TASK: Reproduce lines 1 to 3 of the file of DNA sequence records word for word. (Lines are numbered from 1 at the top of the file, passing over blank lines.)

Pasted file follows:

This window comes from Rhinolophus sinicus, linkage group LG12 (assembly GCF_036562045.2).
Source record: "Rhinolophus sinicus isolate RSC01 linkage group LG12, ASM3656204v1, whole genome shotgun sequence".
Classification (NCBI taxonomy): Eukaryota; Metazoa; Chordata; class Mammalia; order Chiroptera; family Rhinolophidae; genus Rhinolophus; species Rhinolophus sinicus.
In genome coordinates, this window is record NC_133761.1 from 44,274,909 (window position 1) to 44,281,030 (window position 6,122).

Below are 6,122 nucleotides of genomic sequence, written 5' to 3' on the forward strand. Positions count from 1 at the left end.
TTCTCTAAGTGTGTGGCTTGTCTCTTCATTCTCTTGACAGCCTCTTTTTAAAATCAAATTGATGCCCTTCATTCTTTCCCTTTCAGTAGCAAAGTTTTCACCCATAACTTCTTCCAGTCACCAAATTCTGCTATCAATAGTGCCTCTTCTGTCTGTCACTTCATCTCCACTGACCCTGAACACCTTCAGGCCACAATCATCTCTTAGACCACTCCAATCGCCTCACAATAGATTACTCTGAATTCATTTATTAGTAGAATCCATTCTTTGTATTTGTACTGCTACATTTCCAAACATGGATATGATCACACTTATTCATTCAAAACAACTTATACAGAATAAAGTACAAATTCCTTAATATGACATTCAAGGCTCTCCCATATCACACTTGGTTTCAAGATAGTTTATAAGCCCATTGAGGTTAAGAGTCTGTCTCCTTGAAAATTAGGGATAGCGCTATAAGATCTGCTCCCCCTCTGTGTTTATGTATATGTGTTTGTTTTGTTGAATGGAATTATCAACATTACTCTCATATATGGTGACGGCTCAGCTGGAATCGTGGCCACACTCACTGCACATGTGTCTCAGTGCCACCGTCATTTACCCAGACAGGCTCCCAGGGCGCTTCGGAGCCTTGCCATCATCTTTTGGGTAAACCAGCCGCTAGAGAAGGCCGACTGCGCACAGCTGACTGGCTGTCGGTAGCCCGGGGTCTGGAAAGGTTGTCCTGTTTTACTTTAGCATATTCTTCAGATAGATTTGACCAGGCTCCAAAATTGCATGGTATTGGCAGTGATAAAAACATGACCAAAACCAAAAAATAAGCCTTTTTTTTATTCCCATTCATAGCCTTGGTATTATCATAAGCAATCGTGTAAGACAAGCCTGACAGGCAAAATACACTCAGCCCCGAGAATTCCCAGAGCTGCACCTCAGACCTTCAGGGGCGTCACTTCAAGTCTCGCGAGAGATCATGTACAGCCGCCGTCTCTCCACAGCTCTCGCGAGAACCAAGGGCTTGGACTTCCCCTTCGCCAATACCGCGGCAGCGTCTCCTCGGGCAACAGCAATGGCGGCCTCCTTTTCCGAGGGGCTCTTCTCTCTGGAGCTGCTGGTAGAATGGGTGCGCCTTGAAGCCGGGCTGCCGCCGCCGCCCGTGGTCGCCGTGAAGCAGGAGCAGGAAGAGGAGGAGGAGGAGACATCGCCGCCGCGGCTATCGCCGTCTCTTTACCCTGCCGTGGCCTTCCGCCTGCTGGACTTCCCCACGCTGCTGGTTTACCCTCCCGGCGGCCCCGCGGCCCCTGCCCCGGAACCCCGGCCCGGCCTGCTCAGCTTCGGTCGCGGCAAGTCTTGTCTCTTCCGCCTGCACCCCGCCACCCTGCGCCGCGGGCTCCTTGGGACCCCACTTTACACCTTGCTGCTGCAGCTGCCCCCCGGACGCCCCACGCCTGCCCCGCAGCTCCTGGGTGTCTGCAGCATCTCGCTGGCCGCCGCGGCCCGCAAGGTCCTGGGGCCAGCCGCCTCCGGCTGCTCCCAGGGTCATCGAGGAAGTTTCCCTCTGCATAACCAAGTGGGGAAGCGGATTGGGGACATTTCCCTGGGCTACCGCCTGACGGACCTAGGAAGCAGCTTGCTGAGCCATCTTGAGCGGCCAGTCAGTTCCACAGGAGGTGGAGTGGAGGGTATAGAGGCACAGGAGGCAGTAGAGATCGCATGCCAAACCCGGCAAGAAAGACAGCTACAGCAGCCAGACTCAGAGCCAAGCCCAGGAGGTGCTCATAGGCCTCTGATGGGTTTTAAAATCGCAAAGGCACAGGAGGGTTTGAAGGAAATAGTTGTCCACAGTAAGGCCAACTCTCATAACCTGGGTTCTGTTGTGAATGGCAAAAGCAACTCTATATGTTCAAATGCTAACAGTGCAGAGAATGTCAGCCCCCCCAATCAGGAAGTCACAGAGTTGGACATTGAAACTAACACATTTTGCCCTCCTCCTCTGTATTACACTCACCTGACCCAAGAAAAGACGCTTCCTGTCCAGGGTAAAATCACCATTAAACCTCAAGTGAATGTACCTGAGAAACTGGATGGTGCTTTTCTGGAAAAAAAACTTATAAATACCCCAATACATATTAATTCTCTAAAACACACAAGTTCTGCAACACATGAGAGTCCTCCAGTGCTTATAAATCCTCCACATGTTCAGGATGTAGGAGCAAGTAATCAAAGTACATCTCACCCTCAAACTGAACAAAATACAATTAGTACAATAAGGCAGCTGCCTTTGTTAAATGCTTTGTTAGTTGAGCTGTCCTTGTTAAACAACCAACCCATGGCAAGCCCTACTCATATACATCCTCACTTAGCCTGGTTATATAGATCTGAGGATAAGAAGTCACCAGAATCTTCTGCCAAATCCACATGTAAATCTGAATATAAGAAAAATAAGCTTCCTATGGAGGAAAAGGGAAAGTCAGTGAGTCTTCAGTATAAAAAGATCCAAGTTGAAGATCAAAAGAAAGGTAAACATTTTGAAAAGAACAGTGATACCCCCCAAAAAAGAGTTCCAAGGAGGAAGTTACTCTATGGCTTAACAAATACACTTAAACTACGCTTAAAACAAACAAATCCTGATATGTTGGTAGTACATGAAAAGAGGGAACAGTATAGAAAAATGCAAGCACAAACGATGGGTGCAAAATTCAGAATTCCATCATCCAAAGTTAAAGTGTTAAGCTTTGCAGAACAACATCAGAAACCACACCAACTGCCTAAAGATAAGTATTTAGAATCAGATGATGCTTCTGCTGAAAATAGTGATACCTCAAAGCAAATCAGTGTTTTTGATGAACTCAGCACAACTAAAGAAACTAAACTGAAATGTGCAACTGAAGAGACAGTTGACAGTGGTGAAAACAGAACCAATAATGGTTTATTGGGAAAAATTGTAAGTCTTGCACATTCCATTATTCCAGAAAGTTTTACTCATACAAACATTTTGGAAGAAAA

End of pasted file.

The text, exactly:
This window comes from Rhinolophus sinicus, linkage group LG12 (assembly GCF_036562045.2).
Source record: "Rhinolophus sinicus isolate RSC01 linkage group LG12, ASM3656204v1, whole genome shotgun sequence".
Classification (NCBI taxonomy): Eukaryota; Metazoa; Chordata; class Mammalia; order Chiroptera; family Rhinolophidae; genus Rhinolophus; species Rhinolophus sinicus.